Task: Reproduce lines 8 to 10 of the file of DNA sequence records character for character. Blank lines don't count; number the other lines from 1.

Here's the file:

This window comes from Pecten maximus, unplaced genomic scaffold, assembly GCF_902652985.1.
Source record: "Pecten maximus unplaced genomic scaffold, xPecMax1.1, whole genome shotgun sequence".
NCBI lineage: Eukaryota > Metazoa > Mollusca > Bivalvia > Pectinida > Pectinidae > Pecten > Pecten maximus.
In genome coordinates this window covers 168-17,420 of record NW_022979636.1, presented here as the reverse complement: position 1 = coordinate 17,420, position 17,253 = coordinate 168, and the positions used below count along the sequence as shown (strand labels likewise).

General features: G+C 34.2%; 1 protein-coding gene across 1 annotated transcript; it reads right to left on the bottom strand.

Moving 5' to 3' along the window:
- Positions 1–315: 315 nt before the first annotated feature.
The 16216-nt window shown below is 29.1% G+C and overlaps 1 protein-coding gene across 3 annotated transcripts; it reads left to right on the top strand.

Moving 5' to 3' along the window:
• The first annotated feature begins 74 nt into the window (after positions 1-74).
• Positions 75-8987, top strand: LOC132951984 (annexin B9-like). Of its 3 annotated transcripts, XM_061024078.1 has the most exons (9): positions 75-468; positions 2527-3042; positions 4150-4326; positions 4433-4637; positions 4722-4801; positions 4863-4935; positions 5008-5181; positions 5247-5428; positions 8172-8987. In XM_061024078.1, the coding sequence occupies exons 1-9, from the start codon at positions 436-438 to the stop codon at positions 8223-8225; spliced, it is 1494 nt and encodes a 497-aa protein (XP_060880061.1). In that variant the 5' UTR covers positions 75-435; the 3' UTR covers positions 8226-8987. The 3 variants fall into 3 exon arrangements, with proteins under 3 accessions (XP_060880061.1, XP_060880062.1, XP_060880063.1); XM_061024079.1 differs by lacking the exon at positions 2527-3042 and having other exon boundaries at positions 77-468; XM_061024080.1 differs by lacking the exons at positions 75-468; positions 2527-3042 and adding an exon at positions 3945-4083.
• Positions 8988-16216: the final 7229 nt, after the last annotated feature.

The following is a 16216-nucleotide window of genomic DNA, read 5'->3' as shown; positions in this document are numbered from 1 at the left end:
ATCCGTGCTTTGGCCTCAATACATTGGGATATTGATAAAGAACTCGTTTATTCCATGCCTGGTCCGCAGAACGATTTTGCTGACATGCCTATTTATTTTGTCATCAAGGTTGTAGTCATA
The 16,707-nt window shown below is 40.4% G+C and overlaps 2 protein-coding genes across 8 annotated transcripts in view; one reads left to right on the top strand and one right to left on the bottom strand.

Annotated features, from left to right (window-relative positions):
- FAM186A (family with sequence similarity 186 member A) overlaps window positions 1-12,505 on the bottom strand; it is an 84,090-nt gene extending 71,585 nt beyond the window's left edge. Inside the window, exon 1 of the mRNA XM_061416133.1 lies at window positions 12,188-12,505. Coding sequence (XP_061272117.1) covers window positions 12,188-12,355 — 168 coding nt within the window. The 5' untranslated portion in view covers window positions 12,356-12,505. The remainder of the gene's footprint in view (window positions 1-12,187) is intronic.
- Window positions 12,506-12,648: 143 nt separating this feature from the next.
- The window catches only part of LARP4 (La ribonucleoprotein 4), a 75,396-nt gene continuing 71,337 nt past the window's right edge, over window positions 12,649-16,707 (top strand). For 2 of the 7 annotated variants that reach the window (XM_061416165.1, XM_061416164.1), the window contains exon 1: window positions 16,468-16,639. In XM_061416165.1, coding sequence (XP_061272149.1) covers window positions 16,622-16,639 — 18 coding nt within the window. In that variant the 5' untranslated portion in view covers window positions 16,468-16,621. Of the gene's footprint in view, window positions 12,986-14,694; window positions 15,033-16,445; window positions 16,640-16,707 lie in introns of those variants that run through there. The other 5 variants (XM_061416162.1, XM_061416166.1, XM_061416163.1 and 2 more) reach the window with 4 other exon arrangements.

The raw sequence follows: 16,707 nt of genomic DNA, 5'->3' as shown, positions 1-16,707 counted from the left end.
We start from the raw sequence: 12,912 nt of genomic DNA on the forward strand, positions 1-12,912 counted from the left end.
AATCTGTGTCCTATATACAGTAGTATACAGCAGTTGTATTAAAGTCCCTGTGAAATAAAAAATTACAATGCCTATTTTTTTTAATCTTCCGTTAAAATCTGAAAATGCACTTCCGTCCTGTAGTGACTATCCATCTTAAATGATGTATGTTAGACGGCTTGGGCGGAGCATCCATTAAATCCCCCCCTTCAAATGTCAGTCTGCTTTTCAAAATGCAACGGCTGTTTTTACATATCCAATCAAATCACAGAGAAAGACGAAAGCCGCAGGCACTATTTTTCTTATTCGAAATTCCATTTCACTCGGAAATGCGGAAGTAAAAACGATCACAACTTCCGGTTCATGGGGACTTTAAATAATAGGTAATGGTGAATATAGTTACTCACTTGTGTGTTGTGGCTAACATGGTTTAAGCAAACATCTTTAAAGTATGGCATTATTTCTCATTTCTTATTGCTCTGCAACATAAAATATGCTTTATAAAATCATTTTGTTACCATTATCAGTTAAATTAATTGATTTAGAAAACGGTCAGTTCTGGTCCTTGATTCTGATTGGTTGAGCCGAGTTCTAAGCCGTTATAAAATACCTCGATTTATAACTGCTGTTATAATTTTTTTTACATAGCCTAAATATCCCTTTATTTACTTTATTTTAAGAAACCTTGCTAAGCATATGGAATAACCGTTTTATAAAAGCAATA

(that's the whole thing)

The 16216-nt window shown below is 29.1% G+C and overlaps 1 protein-coding gene across 3 annotated transcripts; it reads left to right on the top strand.

Moving 5' to 3' along the window:
• The first annotated feature begins 74 nt into the window (after positions 1-74).